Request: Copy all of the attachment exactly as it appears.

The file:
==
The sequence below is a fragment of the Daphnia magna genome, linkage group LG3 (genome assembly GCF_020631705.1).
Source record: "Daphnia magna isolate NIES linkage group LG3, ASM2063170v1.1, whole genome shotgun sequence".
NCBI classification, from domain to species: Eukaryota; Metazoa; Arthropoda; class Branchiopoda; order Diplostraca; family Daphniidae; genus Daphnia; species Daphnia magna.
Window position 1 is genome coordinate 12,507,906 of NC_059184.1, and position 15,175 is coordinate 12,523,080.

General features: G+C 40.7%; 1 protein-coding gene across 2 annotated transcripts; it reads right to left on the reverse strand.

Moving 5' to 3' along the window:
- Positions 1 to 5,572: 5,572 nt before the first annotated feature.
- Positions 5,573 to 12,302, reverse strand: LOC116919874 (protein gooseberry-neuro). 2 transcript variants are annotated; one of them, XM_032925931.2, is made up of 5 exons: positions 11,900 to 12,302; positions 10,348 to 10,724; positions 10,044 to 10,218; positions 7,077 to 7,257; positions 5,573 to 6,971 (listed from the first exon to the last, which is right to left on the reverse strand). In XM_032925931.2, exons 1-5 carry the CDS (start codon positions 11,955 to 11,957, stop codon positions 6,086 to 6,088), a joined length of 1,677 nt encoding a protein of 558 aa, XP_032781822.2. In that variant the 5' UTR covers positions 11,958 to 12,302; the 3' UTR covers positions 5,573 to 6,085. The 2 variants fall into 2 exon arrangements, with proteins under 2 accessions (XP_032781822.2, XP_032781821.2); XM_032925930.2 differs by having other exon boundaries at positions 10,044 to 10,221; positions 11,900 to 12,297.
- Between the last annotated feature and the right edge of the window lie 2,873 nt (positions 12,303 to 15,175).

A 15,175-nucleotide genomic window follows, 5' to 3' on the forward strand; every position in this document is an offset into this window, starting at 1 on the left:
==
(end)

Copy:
The sequence below is a fragment of the Daphnia magna genome, linkage group LG3 (genome assembly GCF_020631705.1).
Source record: "Daphnia magna isolate NIES linkage group LG3, ASM2063170v1.1, whole genome shotgun sequence".
NCBI classification, from domain to species: Eukaryota; Metazoa; Arthropoda; class Branchiopoda; order Diplostraca; family Daphniidae; genus Daphnia; species Daphnia magna.
Window position 1 is genome coordinate 12,507,906 of NC_059184.1, and position 15,175 is coordinate 12,523,080.

General features: G+C 40.7%; 1 protein-coding gene across 2 annotated transcripts; it reads right to left on the reverse strand.

Moving 5' to 3' along the window:
- Positions 1 to 5,572: 5,572 nt before the first annotated feature.
- Positions 5,573 to 12,302, reverse strand: LOC116919874 (protein gooseberry-neuro). 2 transcript variants are annotated; one of them, XM_032925931.2, is made up of 5 exons: positions 11,900 to 12,302; positions 10,348 to 10,724; positions 10,044 to 10,218; positions 7,077 to 7,257; positions 5,573 to 6,971 (listed from the first exon to the last, which is right to left on the reverse strand). In XM_032925931.2, exons 1-5 carry the CDS (start codon positions 11,955 to 11,957, stop codon positions 6,086 to 6,088), a joined length of 1,677 nt encoding a protein of 558 aa, XP_032781822.2. In that variant the 5' UTR covers positions 11,958 to 12,302; the 3' UTR covers positions 5,573 to 6,085. The 2 variants fall into 2 exon arrangements, with proteins under 2 accessions (XP_032781822.2, XP_032781821.2); XM_032925930.2 differs by having other exon boundaries at positions 10,044 to 10,221; positions 11,900 to 12,297.
- Between the last annotated feature and the right edge of the window lie 2,873 nt (positions 12,303 to 15,175).

A 15,175-nucleotide genomic window follows, 5' to 3' on the forward strand; every position in this document is an offset into this window, starting at 1 on the left: